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Exercise and sleep

Older adults [1]
Depressed adults [2]
Postmenopausal women [3]

Imagine going to sleep at 10 and waking at seven the next morning. For some that is an unachievable nirvana, because of nights of broken sleep, or no sleep. A good night's sleep, even occasionally, is something many would love to have.

Being tired would seem to be a useful factor in promoting good sleep, but it isn't always like that. Or perhaps it is the right sort of tired - the tired that comes from physical, rather than mental, exercise. Bandolier performed a quick search for studies that might shed some light on this. It found three [1-3], but they hold out only limited hope.

Older adults [1]

The eligibility criteria for this trial were extensive (12 items), but included an age range of 50-76 years, being sedentary, with a moderate sleep complaint (getting to sleep, waking during the night, or waking and getting up in the morning, and not taking sleep medicines. The intervention involved four exercise sessions a week for 16 weeks, two in a class and two at home, with each session lasting 60 minutes, half of which was endurance training.

Participants were randomised to exercise or no intervention control. Outcomes were standard sleep scales measured before, during, and after the intervention period, using sleep diaries and sleep quality indices.

Forty-eight people (average age 62 years) were randomised, with 20 completing the exercise programme and 23 completing the no intervention control period. Adherence to exercise was high. Initial sleep onset was about 27 minutes in exercise and control groups at baseline, and fell to 15 minutes after 16 weeks of exercise (Figure 1). Initial sleep duration was about six hours in exercise and control groups, and rose to 6.8 hours after 16 weeks of exercise (Figure 2). Better exercise duration was associated with better night-time sleep, and less daytime sleep.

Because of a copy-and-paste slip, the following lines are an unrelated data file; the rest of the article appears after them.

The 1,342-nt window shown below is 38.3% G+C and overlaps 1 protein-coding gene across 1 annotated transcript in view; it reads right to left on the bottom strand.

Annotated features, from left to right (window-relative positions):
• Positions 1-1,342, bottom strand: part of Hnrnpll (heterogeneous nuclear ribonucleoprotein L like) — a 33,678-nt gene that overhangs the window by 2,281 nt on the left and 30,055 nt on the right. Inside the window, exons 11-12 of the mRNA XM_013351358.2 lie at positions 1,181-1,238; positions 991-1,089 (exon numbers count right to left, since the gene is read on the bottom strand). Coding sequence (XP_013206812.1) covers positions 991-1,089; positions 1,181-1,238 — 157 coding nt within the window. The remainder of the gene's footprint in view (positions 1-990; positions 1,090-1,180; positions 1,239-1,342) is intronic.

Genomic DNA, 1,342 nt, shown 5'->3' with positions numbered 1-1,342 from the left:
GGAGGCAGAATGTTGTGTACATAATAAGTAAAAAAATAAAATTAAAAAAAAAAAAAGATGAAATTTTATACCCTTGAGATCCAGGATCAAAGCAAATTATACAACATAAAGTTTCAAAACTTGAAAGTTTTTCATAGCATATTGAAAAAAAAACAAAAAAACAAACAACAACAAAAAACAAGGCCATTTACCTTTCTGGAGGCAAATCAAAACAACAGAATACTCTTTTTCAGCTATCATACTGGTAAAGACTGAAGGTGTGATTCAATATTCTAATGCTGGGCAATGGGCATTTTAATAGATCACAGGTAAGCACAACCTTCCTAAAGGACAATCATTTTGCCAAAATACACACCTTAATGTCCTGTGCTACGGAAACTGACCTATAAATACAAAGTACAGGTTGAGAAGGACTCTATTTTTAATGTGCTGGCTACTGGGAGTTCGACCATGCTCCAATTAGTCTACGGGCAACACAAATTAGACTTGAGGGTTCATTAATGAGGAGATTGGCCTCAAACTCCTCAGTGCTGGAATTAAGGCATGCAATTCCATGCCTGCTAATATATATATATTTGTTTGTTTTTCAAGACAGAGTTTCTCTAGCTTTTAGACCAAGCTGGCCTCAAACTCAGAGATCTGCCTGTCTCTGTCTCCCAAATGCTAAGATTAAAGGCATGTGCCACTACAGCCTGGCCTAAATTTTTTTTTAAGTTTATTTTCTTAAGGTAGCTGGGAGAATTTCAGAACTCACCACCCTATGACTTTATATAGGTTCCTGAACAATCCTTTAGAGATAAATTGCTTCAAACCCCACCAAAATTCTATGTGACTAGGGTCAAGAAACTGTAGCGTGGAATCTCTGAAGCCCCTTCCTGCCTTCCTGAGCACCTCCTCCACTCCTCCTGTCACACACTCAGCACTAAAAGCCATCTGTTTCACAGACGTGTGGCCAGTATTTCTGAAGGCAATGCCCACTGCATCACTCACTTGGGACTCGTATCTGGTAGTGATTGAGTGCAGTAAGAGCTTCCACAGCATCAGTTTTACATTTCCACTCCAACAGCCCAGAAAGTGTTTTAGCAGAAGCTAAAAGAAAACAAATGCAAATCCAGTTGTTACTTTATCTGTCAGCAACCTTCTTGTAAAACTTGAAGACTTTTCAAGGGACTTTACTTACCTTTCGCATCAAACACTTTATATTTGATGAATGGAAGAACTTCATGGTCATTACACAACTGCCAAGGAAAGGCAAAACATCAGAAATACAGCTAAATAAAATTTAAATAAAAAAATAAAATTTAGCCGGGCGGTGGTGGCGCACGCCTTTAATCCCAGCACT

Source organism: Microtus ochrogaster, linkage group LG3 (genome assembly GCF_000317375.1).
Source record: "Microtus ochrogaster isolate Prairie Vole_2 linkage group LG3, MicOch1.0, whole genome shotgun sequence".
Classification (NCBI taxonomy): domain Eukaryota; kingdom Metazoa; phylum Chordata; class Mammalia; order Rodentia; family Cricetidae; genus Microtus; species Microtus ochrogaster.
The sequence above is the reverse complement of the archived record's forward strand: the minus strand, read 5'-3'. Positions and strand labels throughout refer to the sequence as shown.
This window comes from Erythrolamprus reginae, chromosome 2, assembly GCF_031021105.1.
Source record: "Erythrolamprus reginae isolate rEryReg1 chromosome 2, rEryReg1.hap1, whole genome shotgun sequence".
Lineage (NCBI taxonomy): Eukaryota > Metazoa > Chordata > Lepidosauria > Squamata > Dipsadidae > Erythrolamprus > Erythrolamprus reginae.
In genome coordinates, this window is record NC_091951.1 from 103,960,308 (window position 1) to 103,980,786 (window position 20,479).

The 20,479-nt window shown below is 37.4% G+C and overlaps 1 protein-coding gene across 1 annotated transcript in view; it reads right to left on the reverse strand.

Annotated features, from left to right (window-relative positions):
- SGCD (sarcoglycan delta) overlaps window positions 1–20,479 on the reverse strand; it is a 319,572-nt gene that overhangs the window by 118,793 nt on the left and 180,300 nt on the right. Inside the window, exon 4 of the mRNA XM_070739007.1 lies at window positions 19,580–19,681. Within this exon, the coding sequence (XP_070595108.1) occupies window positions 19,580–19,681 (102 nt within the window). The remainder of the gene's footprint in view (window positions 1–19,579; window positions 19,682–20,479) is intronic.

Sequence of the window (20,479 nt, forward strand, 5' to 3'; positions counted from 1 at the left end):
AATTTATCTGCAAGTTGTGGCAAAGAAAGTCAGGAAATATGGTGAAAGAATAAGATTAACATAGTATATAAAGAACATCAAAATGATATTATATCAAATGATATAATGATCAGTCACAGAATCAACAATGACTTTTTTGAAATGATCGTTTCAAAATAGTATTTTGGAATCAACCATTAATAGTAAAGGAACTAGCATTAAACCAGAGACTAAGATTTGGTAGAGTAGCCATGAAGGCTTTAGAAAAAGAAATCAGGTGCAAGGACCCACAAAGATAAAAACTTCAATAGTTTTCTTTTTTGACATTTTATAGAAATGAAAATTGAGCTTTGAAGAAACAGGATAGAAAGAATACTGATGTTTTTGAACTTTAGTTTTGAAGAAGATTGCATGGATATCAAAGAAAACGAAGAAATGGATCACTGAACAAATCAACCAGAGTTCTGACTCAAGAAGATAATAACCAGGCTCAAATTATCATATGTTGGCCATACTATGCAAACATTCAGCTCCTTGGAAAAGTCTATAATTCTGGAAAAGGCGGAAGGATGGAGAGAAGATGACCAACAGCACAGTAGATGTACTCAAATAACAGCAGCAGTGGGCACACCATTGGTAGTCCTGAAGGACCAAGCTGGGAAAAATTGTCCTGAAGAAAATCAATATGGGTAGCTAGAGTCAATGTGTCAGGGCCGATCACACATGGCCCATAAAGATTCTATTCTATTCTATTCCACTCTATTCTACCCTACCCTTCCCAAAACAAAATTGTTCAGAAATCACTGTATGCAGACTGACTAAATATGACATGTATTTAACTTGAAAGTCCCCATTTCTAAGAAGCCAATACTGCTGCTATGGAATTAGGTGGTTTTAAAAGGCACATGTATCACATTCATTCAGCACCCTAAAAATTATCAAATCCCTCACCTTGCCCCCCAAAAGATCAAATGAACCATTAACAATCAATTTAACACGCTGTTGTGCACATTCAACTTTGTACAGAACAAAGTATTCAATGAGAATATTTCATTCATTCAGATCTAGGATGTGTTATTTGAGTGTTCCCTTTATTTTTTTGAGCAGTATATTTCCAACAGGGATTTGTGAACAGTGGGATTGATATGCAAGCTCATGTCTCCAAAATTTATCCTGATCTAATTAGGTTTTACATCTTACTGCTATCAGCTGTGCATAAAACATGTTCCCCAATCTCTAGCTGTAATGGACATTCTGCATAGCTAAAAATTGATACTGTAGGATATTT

Figure 1: Average time to fall asleep at the start and end of therapy for exercise group and no intervention control

Figure 2: Average sleep duration at the start and end of therapy for exercise group and no intervention control

Depressed adults [2]

Eligibility for this study was based on a proper diagnosis of unipolar major or minor depression of dysthymia, and age over 60 years, as well as aerobic exercise more than twice a week. The intervention was high-intensity progressive resistance training three days a week for 10 weeks. The control was enrolment in a health education programme without exercise training. Outcomes were standard sleep scales measured before and after the intervention period, using sleep diaries and sleep quality indices.

Twenty-eight participants had an average age of 71 years, and adherence to the exercise programme was high. Exercise reduced the proportion of poor sleepers (Figure 3), and more exercise participants reported improved sleep, compared with controls (Table 1). Six of 15 (40%) depressed adults in the exercise group reported improved sleep, compared with none in the control group. Though numbers were small, this implies a number needed to treat of about 2.5 for one depressed adult to have improved sleep. Actually, it may be better than that, because two patients in the control group actually reported worse sleep.